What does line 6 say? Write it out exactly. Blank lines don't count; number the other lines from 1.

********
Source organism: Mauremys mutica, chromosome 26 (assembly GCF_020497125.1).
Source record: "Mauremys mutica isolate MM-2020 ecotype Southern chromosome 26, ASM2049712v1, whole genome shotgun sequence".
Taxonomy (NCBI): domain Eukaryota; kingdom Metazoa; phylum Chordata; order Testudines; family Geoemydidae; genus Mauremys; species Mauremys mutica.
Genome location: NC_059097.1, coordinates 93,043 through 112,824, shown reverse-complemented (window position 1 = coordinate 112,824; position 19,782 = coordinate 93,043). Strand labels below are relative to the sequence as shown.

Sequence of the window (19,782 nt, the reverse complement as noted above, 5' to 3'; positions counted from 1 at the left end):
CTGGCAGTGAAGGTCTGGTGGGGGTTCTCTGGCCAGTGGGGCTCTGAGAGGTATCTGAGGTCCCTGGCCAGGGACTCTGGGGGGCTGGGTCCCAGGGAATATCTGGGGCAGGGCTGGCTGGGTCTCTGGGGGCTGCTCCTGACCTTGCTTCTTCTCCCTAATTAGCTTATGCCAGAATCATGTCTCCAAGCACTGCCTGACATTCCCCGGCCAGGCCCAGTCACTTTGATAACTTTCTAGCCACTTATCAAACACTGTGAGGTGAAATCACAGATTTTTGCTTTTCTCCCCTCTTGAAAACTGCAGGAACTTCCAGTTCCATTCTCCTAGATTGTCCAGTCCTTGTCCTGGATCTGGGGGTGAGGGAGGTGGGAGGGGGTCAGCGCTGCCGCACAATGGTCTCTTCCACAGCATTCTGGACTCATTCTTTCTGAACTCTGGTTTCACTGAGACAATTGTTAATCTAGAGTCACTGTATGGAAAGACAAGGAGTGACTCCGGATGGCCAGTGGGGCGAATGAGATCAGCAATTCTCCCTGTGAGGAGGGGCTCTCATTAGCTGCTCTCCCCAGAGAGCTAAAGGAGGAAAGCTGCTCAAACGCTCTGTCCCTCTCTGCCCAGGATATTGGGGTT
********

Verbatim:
CTGGCAGTGAAGGTCTGGTGGGGGTTCTCTGGCCAGTGGGGCTCTGAGAGGTATCTGAGGTCCCTGGCCAGGGACTCTGGGGGGCTGGGTCCCAGGGAATATCTGGGGCAGGGCTGGCTGGGTCTCTGGGGGCTGCTCCTGACCTTGCTTCTTCTCCCTAATTAGCTTATGCCAGAATCATGTCTCCAAGCACTGCCTGACATTCCCCGGCCAGGCCCAGTCACTTTGATAACTTTCTAGCCACTTATCAAACACTGTGAGGTGAAATCACAGATTTTTGCTTTTCTCCCCTCTTGAAAACTGCAGGAACTTCCAGTTCCATTCTCCTAGATTGTCCAGTCCTTGTCCTGGATCTGGGGGTGAGGGAGGTGGGAGGGGGTCAGCGCTGCCGCACAATGGTCTCTTCCACAGCATTCTGGACTCATTCTTTCTGAACTCTGGTTTCACTGAGACAATTGTTAATCTAGAGTCACTGTATGGAAAGACAAGGAGTGACTCCGGATGGCCAGTGGGGCGAATGAGATCAGCAATTCTCCCTGTGAGGAGGGGCTCTCATTAGCTGCTCTCCCCAGAGAGCTAAAGGAGGAAAGCTGCTCAAACGCTCTGTCCCTCTCTGCCCAGGATATTGGGGTT